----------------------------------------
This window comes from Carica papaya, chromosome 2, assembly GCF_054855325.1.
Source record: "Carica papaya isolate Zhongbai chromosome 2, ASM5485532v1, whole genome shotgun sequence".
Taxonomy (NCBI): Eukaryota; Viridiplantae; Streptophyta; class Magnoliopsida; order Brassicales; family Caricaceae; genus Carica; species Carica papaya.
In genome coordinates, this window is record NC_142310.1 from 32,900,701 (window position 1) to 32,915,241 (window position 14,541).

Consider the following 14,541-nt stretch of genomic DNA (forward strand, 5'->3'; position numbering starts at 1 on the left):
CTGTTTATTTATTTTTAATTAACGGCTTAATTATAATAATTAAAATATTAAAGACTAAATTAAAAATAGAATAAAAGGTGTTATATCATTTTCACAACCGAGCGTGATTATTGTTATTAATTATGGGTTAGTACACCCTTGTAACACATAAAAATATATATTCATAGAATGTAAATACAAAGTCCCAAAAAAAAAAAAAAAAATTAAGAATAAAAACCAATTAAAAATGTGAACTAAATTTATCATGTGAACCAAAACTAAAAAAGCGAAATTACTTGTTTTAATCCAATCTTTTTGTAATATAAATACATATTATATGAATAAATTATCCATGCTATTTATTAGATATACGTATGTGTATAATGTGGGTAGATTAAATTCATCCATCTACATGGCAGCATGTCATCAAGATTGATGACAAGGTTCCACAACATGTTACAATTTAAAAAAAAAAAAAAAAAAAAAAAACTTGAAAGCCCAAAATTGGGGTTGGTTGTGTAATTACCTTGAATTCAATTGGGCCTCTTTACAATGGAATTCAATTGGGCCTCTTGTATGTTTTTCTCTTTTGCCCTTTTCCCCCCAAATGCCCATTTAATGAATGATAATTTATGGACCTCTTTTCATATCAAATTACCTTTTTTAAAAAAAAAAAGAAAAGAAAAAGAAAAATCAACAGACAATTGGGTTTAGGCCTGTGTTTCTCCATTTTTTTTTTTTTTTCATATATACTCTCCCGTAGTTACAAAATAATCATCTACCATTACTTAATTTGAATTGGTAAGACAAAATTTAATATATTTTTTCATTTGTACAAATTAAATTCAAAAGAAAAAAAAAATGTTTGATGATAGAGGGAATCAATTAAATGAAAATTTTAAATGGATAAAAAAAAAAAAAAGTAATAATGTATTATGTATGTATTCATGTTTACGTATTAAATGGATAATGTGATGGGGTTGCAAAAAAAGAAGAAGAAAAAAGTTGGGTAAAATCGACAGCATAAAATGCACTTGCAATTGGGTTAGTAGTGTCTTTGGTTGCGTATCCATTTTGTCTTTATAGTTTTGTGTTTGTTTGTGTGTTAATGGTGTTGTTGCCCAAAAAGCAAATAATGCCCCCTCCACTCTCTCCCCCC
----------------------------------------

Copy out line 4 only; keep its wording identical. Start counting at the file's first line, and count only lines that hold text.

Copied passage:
In genome coordinates, this window is record NC_142310.1 from 32,900,701 (window position 1) to 32,915,241 (window position 14,541).